|Year : 2010 | Volume
| Issue : 4 | Page : 202-212
Analysis and Implementation of LCC Resonant DC-DC Converter for Automotive Application
M Prabhakar, V Kamaraj
Department of EEE, Sri Venkateswara College of Engg, PO Box No. 3, Pennalur, Sriperumbudur, Tamil Nadu, India
|Date of Web Publication||24-Sep-2010|
Department of EEE, Sri Venkateswara College of Engg, PO Box No. 3, Pennalur, Sriperumbudur, Tamil Nadu
| Abstract|| |
In this paper, a non-isolated inductor-capacitor-capacitor (LCC) topology based DC-DC converter for automotive application is practically implemented. The resonant tank with one inductor and two capacitors provides soft switching of the inverter switches and a voltage gain of 2. All possible LCC topologies are listed and categorized based on the order of their voltage gain expression. Based on the source/sink requirement for automotive application, some topologies are found to be realizable. For all these realizable topologies, voltage gain expressions are obtained and plotted against normalized frequency. From the voltage gain plots, one candidate topology is chosen and analyzed further. Expressions for current gain, stress across resonant tank elements, circulating reactive power and stored energy in the tank are obtained. The optimum value of Q which results in smallest possible resonant tank is determined and is found to be 0.545. The resonant tank is designed and implemented based on the optimum value of Q. Experimental results show that soft switching is achieved for a wide load range and is suitable for automotive application.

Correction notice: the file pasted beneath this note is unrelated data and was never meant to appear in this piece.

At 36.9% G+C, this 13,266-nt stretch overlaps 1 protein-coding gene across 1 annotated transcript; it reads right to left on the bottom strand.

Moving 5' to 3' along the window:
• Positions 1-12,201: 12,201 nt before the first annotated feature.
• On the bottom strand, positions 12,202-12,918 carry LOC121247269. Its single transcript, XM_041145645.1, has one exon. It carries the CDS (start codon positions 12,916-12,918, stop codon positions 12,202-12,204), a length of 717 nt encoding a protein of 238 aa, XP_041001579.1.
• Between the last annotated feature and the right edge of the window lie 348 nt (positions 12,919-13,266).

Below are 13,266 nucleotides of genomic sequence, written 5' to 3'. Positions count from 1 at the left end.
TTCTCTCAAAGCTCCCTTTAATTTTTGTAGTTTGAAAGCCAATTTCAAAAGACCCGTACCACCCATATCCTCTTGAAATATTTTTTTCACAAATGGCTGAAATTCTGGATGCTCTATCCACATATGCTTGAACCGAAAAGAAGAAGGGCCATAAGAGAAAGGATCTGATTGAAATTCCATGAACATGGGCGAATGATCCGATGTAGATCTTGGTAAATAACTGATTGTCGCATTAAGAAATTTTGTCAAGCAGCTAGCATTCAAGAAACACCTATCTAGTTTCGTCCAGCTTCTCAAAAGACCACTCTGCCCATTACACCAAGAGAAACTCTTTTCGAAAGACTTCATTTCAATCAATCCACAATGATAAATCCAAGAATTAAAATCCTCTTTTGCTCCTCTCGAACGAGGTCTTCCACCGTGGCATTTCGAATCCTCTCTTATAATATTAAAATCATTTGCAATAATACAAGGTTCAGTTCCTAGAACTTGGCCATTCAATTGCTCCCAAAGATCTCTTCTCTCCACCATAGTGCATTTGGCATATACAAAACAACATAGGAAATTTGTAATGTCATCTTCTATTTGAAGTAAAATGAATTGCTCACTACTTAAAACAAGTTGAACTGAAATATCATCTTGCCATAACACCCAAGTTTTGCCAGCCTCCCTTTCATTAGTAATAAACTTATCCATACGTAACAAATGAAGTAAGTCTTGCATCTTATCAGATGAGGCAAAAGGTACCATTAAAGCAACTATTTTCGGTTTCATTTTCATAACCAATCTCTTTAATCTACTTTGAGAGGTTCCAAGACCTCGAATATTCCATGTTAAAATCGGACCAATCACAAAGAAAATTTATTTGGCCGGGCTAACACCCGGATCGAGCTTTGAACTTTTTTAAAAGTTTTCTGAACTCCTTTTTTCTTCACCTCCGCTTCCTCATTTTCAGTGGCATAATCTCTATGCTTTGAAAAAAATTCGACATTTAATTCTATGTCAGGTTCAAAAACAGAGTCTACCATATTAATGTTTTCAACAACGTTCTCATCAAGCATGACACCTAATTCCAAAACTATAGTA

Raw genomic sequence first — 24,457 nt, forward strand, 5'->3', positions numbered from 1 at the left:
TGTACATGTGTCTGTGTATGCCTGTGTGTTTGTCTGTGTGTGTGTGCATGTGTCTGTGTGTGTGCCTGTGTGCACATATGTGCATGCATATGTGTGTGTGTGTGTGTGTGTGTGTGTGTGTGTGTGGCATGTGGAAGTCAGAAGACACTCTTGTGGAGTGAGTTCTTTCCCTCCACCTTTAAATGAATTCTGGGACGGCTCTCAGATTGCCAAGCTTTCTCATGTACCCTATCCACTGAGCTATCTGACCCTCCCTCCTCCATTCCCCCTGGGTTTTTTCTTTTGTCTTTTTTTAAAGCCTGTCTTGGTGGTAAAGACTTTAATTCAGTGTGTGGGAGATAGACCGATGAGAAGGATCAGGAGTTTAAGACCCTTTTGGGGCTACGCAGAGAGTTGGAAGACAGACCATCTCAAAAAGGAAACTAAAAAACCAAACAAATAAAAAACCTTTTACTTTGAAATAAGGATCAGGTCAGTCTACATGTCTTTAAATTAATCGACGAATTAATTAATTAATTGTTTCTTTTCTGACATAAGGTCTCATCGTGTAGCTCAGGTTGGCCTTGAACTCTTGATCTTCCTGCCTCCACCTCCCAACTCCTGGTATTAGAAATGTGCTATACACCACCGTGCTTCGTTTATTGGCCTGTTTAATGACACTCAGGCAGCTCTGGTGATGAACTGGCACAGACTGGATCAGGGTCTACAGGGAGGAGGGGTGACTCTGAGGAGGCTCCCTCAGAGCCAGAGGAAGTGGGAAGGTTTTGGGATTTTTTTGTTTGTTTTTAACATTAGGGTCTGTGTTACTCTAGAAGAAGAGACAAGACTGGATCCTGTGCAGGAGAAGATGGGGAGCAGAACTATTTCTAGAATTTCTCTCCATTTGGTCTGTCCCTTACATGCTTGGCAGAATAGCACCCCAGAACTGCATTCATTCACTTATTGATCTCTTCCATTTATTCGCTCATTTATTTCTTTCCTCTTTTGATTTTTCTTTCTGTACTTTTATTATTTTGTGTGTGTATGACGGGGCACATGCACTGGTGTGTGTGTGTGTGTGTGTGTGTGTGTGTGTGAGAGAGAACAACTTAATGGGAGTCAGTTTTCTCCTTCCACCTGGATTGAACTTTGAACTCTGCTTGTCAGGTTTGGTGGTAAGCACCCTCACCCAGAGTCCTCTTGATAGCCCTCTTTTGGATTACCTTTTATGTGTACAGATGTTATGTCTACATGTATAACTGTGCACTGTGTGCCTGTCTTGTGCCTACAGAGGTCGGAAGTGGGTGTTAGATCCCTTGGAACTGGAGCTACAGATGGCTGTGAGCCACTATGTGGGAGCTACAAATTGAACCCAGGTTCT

Keywords: DC-DC power conversion, Frequency domain analysis, Power electronics, Resonant power conversion
|How to cite this article:|
Prabhakar M, Kamaraj V. Analysis and Implementation of LCC Resonant DC-DC Converter for Automotive Application. IETE J Res 2010;56:202-12
| 1. Introduction|| |